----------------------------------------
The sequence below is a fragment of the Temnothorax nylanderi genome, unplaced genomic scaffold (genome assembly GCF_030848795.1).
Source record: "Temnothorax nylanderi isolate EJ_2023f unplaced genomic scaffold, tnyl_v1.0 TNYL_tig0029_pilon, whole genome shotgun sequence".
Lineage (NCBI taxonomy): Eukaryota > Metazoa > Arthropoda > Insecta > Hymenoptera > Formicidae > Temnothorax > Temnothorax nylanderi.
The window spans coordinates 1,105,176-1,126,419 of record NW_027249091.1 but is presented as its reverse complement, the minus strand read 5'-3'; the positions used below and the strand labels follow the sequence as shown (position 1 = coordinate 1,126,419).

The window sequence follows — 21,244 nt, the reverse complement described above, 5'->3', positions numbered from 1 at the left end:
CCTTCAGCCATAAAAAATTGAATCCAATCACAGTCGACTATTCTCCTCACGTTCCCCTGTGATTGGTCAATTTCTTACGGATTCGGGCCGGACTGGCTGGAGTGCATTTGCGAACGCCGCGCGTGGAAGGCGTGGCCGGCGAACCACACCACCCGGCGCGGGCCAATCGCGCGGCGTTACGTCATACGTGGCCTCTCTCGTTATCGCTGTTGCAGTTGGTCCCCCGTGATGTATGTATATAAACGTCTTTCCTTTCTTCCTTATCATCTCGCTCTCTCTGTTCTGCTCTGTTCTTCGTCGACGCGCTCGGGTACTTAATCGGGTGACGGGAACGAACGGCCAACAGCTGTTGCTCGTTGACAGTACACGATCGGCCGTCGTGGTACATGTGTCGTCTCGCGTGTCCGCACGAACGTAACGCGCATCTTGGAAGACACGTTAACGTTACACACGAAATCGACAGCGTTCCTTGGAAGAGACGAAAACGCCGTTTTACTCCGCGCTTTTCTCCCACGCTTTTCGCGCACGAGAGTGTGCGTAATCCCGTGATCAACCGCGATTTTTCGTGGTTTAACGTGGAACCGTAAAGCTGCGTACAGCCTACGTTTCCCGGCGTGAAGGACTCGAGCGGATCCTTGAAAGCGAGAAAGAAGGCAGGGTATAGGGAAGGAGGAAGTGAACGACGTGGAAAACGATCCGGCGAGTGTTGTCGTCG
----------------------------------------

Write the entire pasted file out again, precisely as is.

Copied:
The sequence below is a fragment of the Temnothorax nylanderi genome, unplaced genomic scaffold (genome assembly GCF_030848795.1).
Source record: "Temnothorax nylanderi isolate EJ_2023f unplaced genomic scaffold, tnyl_v1.0 TNYL_tig0029_pilon, whole genome shotgun sequence".
Lineage (NCBI taxonomy): Eukaryota > Metazoa > Arthropoda > Insecta > Hymenoptera > Formicidae > Temnothorax > Temnothorax nylanderi.
The window spans coordinates 1,105,176-1,126,419 of record NW_027249091.1 but is presented as its reverse complement, the minus strand read 5'-3'; the positions used below and the strand labels follow the sequence as shown (position 1 = coordinate 1,126,419).

The window sequence follows — 21,244 nt, the reverse complement described above, 5'->3', positions numbered from 1 at the left end:
CCTTCAGCCATAAAAAATTGAATCCAATCACAGTCGACTATTCTCCTCACGTTCCCCTGTGATTGGTCAATTTCTTACGGATTCGGGCCGGACTGGCTGGAGTGCATTTGCGAACGCCGCGCGTGGAAGGCGTGGCCGGCGAACCACACCACCCGGCGCGGGCCAATCGCGCGGCGTTACGTCATACGTGGCCTCTCTCGTTATCGCTGTTGCAGTTGGTCCCCCGTGATGTATGTATATAAACGTCTTTCCTTTCTTCCTTATCATCTCGCTCTCTCTGTTCTGCTCTGTTCTTCGTCGACGCGCTCGGGTACTTAATCGGGTGACGGGAACGAACGGCCAACAGCTGTTGCTCGTTGACAGTACACGATCGGCCGTCGTGGTACATGTGTCGTCTCGCGTGTCCGCACGAACGTAACGCGCATCTTGGAAGACACGTTAACGTTACACACGAAATCGACAGCGTTCCTTGGAAGAGACGAAAACGCCGTTTTACTCCGCGCTTTTCTCCCACGCTTTTCGCGCACGAGAGTGTGCGTAATCCCGTGATCAACCGCGATTTTTCGTGGTTTAACGTGGAACCGTAAAGCTGCGTACAGCCTACGTTTCCCGGCGTGAAGGACTCGAGCGGATCCTTGAAAGCGAGAAAGAAGGCAGGGTATAGGGAAGGAGGAAGTGAACGACGTGGAAAACGATCCGGCGAGTGTTGTCGTCG